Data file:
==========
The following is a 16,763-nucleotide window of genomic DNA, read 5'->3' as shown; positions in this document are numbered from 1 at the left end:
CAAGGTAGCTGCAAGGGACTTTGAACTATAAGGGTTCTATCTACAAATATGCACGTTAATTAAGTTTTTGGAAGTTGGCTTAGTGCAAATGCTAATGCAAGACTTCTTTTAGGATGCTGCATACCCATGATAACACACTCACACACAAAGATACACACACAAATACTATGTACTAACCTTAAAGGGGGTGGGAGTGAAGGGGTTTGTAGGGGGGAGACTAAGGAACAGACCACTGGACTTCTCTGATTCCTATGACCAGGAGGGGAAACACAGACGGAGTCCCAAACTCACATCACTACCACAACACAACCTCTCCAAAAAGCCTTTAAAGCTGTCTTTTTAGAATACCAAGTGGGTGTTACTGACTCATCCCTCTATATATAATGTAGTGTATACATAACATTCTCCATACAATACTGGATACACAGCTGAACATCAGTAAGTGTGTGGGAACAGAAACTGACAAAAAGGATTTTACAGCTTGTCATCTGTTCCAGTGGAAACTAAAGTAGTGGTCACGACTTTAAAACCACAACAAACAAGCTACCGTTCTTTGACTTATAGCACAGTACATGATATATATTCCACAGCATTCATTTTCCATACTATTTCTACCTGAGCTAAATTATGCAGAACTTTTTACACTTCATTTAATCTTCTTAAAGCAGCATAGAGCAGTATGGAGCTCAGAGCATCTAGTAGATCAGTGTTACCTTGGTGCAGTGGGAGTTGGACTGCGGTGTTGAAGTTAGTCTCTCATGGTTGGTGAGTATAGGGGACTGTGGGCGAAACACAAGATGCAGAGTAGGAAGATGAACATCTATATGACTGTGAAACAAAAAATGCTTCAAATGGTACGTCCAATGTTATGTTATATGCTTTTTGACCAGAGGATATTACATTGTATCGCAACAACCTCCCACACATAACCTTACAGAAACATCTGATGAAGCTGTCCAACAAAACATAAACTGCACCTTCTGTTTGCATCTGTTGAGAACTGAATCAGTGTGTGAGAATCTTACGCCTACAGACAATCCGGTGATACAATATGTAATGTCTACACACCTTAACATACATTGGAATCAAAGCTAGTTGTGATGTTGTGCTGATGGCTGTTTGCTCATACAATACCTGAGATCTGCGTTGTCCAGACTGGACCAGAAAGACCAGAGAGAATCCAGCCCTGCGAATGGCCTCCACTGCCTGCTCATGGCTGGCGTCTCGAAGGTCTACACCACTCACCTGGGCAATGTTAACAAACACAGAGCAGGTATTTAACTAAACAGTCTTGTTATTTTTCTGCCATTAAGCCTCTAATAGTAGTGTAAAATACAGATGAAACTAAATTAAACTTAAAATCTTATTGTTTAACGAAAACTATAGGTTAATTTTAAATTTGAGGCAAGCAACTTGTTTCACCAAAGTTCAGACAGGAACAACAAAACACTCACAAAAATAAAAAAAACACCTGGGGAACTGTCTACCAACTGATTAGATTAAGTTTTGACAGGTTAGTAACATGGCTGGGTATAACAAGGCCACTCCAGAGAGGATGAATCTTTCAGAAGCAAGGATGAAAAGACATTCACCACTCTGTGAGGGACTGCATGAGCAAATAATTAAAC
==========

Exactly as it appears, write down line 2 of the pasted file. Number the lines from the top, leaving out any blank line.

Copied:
CAAGGTAGCTGCAAGGGACTTTGAACTATAAGGGTTCTATCTACAAATATGCACGTTAATTAAGTTTTTGGAAGTTGGCTTAGTGCAAATGCTAATGCAAGACTTCTTTTAGGATGCTGCATACCCATGATAACACACTCACACACAAAGATACACACACAAATACTATGTACTAACCTTAAAGGGGGTGGGAGTGAAGGGGTTTGTAGGGGGGAGACTAAGGAACAGACCACTGGACTTCTCTGATTCCTATGACCAGGAGGGGAAACACAGACGGAGTCCCAAACTCACATCACTACCACAACACAACCTCTCCAAAAAGCCTTTAAAGCTGTCTTTTTAGAATACCAAGTGGGTGTTACTGACTCATCCCTCTATATATAATGTAGTGTATACATAACATTCTCCATACAATACTGGATACACAGCTGAACATCAGTAAGTGTGTGGGAACAGAAACTGACAAAAAGGATTTTACAGCTTGTCATCTGTTCCAGTGGAAACTAAAGTAGTGGTCACGACTTTAAAACCACAACAAACAAGCTACCGTTCTTTGACTTATAGCACAGTACATGATATATATTCCACAGCATTCATTTTCCATACTATTTCTACCTGAGCTAAATTATGCAGAACTTTTTACACTTCATTTAATCTTCTTAAAGCAGCATAGAGCAGTATGGAGCTCAGAGCATCTAGTAGATCAGTGTTACCTTGGTGCAGTGGGAGTTGGACTGCGGTGTTGAAGTTAGTCTCTCATGGTTGGTGAGTATAGGGGACTGTGGGCGAAACACAAGATGCAGAGTAGGAAGATGAACATCTATATGACTGTGAAACAAAAAATGCTTCAAATGGTACGTCCAATGTTATGTTATATGCTTTTTGACCAGAGGATATTACATTGTATCGCAACAACCTCCCACACATAACCTTACAGAAACATCTGATGAAGCTGTCCAACAAAACATAAACTGCACCTTCTGTTTGCATCTGTTGAGAACTGAATCAGTGTGTGAGAATCTTACGCCTACAGACAATCCGGTGATACAATATGTAATGTCTACACACCTTAACATACATTGGAATCAAAGCTAGTTGTGATGTTGTGCTGATGGCTGTTTGCTCATACAATACCTGAGATCTGCGTTGTCCAGACTGGACCAGAAAGACCAGAGAGAATCCAGCCCTGCGAATGGCCTCCACTGCCTGCTCATGGCTGGCGTCTCGAAGGTCTACACCACTCACCTGGGCAATGTTAACAAACACAGAGCAGGTATTTAACTAAACAGTCTTGTTATTTTTCTGCCATTAAGCCTCTAATAGTAGTGTAAAATACAGATGAAACTAAATTAAACTTAAAATCTTATTGTTTAACGAAAACTATAGGTTAATTTTAAATTTGAGGCAAGCAACTTGTTTCACCAAAGTTCAGACAGGAACAACAAAACACTCACAAAAATAAAAAAAACACCTGGGGAACTGTCTACCAACTGATTAGATTAAGTTTTGACAGGTTAGTAACATGGCTGGGTATAACAAGGCCACTCCAGAGAGGATGAATCTTTCAGAAGCAAGGATGAAAAGACATTCACCACTCTGTGAGGGACTGCATGAGCAAATAATTAAAC